Exploring the Backside of the Tracks

I love exploration. No, I really, really love exploration.

I wanted to use a photo I had seen on the Lost and Found Youth website for a donation box for that organization. Printing pictures from the web typically yields disastrous results because printing and display technologies are so significantly different. So, I decided to find and shoot the photo myself. I thought I knew the photo’s location. I hopped on Google Earth. Yes! It seemed to be where I thought it was!

I drove over to this very funky area of Atlanta to explore and find the location. After a short period of hiking about the area, I planted my feet on the very spot where the original was shot. You will see some variance in my photo versus the web site photo. I had to use my iPhone camera as my good equipment (and wider angle lens) is in San Fransisco.

Additionally, the sky was blue and cloudless around midday: yuck light. This is the beginning of Spring, and the plants were just starting to grow for the season. I suspect the web site photo was taken in summer setting sun and warmed up a bit with filters. No worries. I took the sky out and replaced it with a northern Arizona photo’s sky (from a drive down from the Grand Canyon to Flagstaff). I then played with adding some plants and filters.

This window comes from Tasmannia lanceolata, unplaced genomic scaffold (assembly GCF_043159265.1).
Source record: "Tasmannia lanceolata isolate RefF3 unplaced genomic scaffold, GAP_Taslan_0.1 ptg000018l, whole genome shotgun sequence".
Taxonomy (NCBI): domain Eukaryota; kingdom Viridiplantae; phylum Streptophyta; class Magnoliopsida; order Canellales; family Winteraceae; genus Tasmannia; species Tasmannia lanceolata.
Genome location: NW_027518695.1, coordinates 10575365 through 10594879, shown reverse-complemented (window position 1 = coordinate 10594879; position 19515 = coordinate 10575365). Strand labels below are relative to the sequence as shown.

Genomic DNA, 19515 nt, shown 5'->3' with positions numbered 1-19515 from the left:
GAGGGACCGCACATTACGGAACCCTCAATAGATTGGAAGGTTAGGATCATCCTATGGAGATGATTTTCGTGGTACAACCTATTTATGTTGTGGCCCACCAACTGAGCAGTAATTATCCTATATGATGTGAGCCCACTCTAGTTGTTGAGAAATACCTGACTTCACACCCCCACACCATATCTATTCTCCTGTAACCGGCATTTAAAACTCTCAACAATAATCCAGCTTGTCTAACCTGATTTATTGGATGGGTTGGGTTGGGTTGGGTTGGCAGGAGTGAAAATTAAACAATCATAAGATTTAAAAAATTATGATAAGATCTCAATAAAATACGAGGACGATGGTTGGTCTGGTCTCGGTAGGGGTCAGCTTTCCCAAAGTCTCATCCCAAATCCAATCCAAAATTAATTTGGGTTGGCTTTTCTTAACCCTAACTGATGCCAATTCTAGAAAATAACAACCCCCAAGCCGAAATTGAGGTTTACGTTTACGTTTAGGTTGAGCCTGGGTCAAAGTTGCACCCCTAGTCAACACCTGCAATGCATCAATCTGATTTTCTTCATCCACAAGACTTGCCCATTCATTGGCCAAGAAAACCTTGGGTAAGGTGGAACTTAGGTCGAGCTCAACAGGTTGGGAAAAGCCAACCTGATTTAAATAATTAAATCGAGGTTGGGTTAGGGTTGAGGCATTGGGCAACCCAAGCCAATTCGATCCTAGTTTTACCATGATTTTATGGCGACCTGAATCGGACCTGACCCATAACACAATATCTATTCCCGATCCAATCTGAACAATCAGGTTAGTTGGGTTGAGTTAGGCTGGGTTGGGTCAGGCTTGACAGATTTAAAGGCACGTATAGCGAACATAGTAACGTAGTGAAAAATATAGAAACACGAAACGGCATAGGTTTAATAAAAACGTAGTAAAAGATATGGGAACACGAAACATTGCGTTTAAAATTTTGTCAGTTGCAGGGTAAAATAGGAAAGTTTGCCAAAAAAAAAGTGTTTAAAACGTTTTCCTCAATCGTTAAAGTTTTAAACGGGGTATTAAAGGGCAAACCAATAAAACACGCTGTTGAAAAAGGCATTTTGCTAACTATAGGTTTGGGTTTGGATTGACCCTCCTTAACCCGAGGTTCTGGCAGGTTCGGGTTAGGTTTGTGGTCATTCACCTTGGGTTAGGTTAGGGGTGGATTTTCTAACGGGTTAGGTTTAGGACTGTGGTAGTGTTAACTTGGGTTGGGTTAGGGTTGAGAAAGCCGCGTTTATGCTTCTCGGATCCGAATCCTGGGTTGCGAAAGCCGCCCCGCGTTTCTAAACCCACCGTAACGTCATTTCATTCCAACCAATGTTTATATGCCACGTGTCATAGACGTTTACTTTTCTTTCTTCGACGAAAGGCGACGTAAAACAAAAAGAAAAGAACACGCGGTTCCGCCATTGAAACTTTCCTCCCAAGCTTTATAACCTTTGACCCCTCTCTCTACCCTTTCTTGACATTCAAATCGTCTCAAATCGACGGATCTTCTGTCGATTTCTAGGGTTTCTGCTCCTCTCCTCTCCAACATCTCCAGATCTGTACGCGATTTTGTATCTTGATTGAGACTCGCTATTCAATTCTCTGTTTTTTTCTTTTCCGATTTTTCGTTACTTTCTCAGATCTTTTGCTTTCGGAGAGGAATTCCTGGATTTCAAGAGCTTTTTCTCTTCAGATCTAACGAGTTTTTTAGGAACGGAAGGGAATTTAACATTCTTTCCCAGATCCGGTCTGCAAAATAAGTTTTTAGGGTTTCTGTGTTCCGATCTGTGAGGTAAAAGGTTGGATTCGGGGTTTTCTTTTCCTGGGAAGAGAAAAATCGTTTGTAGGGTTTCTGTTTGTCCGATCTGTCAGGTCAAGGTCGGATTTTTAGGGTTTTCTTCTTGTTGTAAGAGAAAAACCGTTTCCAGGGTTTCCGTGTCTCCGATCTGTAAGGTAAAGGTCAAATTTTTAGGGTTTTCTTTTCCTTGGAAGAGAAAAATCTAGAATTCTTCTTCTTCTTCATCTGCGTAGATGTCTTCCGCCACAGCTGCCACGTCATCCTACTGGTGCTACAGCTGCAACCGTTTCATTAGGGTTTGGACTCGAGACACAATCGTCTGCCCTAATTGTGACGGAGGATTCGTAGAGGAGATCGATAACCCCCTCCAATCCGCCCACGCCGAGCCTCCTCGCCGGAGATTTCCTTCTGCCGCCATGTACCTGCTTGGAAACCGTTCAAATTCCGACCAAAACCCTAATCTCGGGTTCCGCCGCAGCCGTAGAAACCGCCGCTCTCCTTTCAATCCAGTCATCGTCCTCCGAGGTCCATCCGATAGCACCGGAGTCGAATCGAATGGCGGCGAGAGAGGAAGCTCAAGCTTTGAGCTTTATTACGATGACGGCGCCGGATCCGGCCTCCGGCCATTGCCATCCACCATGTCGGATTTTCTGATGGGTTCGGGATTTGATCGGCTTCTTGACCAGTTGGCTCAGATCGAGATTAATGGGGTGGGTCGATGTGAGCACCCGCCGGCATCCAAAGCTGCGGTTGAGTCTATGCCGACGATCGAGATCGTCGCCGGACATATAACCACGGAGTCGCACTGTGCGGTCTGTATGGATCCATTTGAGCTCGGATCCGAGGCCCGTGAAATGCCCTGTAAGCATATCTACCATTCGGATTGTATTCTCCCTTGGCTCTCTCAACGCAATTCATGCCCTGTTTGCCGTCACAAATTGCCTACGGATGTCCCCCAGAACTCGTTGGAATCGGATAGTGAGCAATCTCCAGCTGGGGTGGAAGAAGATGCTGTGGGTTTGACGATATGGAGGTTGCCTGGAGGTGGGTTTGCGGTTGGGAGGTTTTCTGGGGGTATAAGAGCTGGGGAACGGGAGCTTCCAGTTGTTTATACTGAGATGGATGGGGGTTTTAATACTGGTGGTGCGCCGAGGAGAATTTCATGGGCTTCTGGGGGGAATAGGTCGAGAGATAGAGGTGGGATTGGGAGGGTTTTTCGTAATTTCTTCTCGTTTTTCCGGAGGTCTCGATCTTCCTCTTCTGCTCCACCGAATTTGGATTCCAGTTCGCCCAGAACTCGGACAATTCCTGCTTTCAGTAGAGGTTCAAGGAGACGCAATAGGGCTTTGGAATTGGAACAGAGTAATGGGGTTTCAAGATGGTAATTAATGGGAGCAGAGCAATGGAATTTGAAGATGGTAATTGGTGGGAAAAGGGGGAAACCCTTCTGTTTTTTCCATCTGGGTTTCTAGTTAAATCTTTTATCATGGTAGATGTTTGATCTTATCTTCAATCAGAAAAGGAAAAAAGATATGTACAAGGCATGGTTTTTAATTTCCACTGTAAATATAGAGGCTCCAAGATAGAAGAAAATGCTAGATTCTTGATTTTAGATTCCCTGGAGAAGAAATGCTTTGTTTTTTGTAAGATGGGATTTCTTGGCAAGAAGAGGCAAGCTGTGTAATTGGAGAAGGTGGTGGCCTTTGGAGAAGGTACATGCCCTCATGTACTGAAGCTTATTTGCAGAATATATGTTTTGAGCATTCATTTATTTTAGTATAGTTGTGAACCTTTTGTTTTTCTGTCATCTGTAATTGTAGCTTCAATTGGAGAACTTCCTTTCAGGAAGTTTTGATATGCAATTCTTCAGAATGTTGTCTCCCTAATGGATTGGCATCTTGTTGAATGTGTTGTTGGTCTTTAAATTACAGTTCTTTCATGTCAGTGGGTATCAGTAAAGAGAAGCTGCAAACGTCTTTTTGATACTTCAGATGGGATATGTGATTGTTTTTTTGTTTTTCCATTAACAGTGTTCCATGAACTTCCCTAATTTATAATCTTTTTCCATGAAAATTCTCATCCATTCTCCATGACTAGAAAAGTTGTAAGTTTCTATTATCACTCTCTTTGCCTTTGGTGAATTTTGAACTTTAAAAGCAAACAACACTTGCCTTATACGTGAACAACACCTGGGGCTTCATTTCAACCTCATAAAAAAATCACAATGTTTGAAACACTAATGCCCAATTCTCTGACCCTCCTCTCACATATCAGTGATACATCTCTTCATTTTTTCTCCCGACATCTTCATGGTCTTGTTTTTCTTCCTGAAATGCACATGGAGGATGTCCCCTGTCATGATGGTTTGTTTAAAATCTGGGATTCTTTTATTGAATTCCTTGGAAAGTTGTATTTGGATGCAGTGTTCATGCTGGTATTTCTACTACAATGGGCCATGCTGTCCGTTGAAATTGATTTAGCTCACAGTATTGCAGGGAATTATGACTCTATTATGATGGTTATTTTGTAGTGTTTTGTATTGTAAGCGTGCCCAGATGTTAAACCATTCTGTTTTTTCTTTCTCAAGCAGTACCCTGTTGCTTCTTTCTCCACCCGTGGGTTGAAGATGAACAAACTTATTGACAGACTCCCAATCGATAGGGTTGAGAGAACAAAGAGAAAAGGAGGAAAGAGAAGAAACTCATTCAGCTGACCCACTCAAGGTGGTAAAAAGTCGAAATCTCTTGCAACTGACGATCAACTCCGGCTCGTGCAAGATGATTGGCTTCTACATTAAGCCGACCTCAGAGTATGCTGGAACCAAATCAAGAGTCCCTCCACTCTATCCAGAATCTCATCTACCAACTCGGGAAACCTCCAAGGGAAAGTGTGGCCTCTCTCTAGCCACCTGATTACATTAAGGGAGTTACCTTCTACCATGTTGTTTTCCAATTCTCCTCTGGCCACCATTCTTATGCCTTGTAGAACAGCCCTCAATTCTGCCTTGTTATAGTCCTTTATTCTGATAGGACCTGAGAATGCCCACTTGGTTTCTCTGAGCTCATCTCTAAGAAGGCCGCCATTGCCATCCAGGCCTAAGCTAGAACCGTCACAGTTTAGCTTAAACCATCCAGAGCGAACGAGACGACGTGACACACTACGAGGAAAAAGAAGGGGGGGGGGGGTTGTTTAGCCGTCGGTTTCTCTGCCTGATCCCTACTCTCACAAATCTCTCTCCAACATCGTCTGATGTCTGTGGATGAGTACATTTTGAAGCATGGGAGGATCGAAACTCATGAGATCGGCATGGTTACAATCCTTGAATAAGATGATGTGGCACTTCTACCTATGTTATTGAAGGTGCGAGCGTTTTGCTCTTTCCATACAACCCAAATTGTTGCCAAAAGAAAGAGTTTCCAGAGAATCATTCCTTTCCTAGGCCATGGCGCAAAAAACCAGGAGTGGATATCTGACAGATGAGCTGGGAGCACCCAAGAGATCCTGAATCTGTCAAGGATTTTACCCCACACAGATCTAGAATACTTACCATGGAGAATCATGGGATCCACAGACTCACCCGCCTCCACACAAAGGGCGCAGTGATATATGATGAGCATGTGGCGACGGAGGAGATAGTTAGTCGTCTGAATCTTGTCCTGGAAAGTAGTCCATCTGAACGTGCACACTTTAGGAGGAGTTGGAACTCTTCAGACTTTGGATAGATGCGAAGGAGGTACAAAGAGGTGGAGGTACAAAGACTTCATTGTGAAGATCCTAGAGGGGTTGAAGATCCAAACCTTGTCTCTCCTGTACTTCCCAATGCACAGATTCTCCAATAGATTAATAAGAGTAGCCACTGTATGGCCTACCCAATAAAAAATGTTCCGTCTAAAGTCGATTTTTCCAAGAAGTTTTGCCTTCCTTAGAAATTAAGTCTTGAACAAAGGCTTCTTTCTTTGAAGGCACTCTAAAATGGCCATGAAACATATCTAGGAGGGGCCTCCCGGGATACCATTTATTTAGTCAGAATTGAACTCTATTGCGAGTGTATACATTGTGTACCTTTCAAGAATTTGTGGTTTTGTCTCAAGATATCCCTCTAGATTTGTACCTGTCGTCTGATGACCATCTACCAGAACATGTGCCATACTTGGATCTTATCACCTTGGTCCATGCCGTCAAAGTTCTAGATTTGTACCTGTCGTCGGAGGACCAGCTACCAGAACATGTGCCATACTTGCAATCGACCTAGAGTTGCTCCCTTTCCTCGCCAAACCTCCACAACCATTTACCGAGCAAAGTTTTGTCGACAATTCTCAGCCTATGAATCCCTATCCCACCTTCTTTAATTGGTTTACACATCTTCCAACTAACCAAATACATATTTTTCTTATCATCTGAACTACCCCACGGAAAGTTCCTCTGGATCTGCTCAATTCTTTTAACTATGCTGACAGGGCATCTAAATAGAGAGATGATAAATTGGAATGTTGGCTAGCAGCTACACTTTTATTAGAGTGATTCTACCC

The original is just perfect! What a sky! Excellent filter work. Perfect plant growth. Great framing. Love the wide angle view.

Original shot from Lost and Found Youth website
Original shot from Lost and Found Youth website

 

AZ Sky shot from moving car
AZ Sky shot from moving car

 

iPhone shot of the Backside of the Tracks (Notice the significant blue tint, from the sky color, on the skyscrapers!)
iPhone shot of the Backside of the Tracks (Notice the significant blue tint, from the sky color, on the skyscrapers!)

 

My Composite had to be square and contain space for the text at the top (in the sky)
My Composite had to be square and contain space for the text at the top (in the sky which I decided to keep whiter than warmer)

All of the photo edit and compositing work was done in Affinity Photo, which I love and which has completely replaced Photoshop in my workflow.

The Lost and Found Youth donation box print turned out well, especially since I used an iPhone and the railroad company took out a lot of vegetation all around the tracks. Another thing fascinated me: since the actual sky was cloudless blue, the skyline skyscrapers was heavily tinted with blue.

But my explorations yielded even more interesting outcomes to be shared in a future post.